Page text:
|3. Everything / Law & Crime|
The Ironic Death of Arthur Flegenheimer
In a hospital room in Newark, New Jersey, Arthur Flegenheimer lay between crisp white sheets. He was busy dying. This was in that other country called the past, where they do things differently; 23-24 October, 1935, to be exact. No matter how well paid the medical staff were - the ambulance people alone had been given a whopping $7001 - people died of peritonitis, whether caused by a ruptured appendix, which was more usual, or by a single rusty bullet ricocheting through the lower torso before exiting out the back of this particular victim who now lay, drugged, barely conscious, and with a body temperature of 106° 2, fighting a futile battle for his life.
Mr Flegenheimer's mother sat sobbing in an anteroom, comforted by her daughter, while Frances, Flegenheimer's wife, was occasionally allowed to come to the bedside in a fruitless attempt to communicate with her failing husband. Doctors and nurses came and went, but the four-bed ward with one patient remained crowded. Police Sergeant Luke Conlon was in attendance, though not as a family friend, along with other police officers, and FJ Lang sat by the bed throughout the entire ordeal. Lang, a man Flegenheimer had never seen before in his life, but who was to be his companion to the gates of death, held a pen and pad in his hands. A police stenographer, Lang was there to take down the dying man's statement.
There were many things the Newark police would like to ask the gangster. They were going to get both less and far more than they bargained for. For in death, Arthur Flegenheimer - aka 'Dutch Schultz' - would leave a literary legacy that Gertrude Stein might have envied, causing writers and fortune hunters alike to pore over his final words for at least three-quarters of a century afterward.
Mother is the best bet and don't let Satan draw you too fast4
Father Cornelius McInerney had been there. The German-Jewish gangster had received the last rites of the Church he'd adopted - some say to placate his rival, Lucky Luciano5 - and Dutch was preparing to die, if not in the odour of sanctity, at least in the hope that Newark, New Jersey, was the closest he'd come to hell.
Surely St Peter, bribed by the right muscle, would overlook such minor peccadilloes as:
Perhaps Dutch believed the slate was wiped clean in heaven. On this planet, the one in which he was breathing his last, there were those who were less forgiving - like the boys at Murder, Inc, who knew where to find someone with a car and a gat6 who knew the way to the Palace Chop House in Newark.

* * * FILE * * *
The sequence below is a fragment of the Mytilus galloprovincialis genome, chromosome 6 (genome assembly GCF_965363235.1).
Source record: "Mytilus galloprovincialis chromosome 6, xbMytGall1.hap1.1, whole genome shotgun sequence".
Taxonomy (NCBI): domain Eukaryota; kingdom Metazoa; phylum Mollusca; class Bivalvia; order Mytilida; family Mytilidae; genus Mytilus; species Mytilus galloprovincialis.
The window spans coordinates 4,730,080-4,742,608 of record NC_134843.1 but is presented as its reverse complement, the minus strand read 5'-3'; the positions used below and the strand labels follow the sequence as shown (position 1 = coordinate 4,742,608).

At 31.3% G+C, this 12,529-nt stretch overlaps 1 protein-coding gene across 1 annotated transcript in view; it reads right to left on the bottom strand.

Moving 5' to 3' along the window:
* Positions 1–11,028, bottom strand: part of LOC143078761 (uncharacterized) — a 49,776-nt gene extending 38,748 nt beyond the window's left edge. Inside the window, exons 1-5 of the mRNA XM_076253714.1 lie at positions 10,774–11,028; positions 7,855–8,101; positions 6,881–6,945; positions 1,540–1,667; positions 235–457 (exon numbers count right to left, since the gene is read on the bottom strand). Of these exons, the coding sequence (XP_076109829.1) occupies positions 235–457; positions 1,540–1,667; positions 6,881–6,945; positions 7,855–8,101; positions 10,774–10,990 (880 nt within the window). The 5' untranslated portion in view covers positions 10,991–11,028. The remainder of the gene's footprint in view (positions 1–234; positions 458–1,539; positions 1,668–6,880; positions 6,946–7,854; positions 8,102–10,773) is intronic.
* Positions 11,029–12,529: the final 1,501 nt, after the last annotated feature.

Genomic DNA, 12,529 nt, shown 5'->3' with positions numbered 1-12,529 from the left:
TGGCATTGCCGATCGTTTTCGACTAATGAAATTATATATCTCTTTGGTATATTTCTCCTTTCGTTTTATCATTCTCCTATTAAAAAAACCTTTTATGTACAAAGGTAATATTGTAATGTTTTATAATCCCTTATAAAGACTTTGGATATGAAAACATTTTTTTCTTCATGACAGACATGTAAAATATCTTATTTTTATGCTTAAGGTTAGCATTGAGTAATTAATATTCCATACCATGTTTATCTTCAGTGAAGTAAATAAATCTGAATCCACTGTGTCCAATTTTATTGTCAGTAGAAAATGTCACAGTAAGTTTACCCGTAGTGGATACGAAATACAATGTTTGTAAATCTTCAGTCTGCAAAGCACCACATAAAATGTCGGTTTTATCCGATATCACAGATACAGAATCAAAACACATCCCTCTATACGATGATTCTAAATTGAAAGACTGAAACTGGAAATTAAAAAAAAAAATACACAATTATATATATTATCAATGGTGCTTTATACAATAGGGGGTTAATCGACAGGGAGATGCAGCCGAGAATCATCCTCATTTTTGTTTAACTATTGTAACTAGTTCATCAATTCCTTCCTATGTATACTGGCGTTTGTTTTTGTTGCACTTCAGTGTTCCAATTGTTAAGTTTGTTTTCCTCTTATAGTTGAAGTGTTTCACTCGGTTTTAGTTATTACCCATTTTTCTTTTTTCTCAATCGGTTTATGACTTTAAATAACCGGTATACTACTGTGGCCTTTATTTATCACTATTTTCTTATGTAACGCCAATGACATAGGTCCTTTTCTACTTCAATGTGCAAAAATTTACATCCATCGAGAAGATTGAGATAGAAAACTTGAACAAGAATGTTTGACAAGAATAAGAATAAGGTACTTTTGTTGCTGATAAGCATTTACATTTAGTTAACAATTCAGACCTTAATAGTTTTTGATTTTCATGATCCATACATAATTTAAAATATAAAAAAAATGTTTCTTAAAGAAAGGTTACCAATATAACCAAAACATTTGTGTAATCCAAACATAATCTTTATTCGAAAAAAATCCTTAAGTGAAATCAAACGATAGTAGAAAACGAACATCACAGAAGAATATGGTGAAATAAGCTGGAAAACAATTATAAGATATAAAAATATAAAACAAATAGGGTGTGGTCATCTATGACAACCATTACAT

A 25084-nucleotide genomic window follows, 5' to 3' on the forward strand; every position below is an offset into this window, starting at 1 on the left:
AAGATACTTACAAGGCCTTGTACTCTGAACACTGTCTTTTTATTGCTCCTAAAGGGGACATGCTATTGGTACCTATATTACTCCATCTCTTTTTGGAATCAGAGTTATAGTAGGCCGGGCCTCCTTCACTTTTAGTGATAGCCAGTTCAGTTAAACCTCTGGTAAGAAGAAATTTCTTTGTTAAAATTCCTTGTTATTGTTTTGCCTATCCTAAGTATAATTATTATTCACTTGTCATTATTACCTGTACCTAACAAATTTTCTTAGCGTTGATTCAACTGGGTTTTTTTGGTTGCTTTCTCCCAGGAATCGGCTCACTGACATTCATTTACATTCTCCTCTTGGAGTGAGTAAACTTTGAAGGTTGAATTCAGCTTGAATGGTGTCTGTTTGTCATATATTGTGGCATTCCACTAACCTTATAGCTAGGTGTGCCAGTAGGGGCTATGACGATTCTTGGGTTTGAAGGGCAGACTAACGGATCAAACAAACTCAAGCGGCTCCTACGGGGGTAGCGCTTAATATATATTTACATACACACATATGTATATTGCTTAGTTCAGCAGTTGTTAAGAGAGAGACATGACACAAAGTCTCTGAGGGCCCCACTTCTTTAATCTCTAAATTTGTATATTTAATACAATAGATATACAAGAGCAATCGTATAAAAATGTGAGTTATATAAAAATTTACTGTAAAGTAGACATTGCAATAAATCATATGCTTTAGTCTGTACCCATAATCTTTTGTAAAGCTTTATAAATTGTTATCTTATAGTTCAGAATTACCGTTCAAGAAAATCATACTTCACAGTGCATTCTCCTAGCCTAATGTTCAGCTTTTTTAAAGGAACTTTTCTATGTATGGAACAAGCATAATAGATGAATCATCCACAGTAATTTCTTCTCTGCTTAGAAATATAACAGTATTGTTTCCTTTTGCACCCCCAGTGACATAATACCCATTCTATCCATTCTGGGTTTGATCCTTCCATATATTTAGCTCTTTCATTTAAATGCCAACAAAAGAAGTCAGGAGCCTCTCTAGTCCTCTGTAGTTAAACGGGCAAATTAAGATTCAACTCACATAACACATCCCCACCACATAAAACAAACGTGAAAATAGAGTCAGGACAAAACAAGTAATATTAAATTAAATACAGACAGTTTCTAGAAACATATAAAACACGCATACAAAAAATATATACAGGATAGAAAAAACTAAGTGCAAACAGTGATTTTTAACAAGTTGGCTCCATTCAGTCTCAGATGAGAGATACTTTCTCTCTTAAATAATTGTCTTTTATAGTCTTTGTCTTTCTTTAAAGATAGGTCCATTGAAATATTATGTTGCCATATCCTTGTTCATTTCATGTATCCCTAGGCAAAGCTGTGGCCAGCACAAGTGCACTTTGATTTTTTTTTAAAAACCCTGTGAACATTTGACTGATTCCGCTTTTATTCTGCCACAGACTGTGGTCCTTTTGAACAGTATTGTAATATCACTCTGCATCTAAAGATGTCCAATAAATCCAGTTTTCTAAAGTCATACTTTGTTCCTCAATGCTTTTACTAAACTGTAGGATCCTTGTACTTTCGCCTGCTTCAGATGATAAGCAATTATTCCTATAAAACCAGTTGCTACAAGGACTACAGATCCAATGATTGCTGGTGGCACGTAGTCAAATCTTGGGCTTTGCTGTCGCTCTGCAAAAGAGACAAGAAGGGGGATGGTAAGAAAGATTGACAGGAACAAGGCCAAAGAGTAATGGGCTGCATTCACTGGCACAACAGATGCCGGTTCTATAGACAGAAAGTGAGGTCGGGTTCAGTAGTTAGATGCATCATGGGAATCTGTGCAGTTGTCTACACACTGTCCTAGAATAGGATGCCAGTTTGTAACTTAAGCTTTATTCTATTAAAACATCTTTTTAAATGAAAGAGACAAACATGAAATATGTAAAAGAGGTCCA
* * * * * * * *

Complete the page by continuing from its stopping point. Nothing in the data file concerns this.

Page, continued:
Who shot me? No one
Who wanted him dead, this ruthless, badly-dressed gangster with three women weeping over him in the next room?
French Canadian Bean Soup
Luke Conlon and his stenographer were trying to get information on two subjects. One was the identity of the hitmen. The only thing any of them had got from one of the victims, Jules Krompier, was 'I'd know him if I saw him again.' Dutch, Lulu, and Abbadabba all died without fingering anybody from Murder, Inc, or implicating Luciano.
The other thing they wanted to know was what Dutch and Lulu were doing up in the Catskills8 the day before - and what Dutch had done with that safe he'd ordered. One suspected that about $7m had been buried somewhere.
But peritonitis is a nasty business, and painful, and 'the Dutchman' had paid well and was full to the gills with morphine, and his temperature was high enough to addle what was left of his brain, so all the police and posterity got were a day's worth of non sequiturs ending with these last words:
Look out for Jimmy Valentine for he is an old pal of mine... Come on, open the soap duckets. The chimney sweeps. Talk to the sword. Shut up, you got a big mouth! Please help me up, Henry. Max, come over here. French Canadian bean soup. I want to pay. Let them leave me alone.
After 22 hours of earthly suffering, Arthur Flegenheimer went on to his eternal reward. He was buried in the Catholic cemetery, though his mother draped a talis9 over his shoulders.
Arthur Flegenheimer is gone, but not forgotten - certainly not in Phoenix, New York, where they show up annually to dig, certainly not by Beat poets and students of literature. Arthur Flegenheimer will long be remembered, even if his last words were '...leave me alone.'
Truth, Lies, and Fiction
The Dutch Schultz story has inspired a great deal of journalism and quite a lot of fiction:
Please note that Not Panicking Ltd is not responsible for the content of any external sites listed.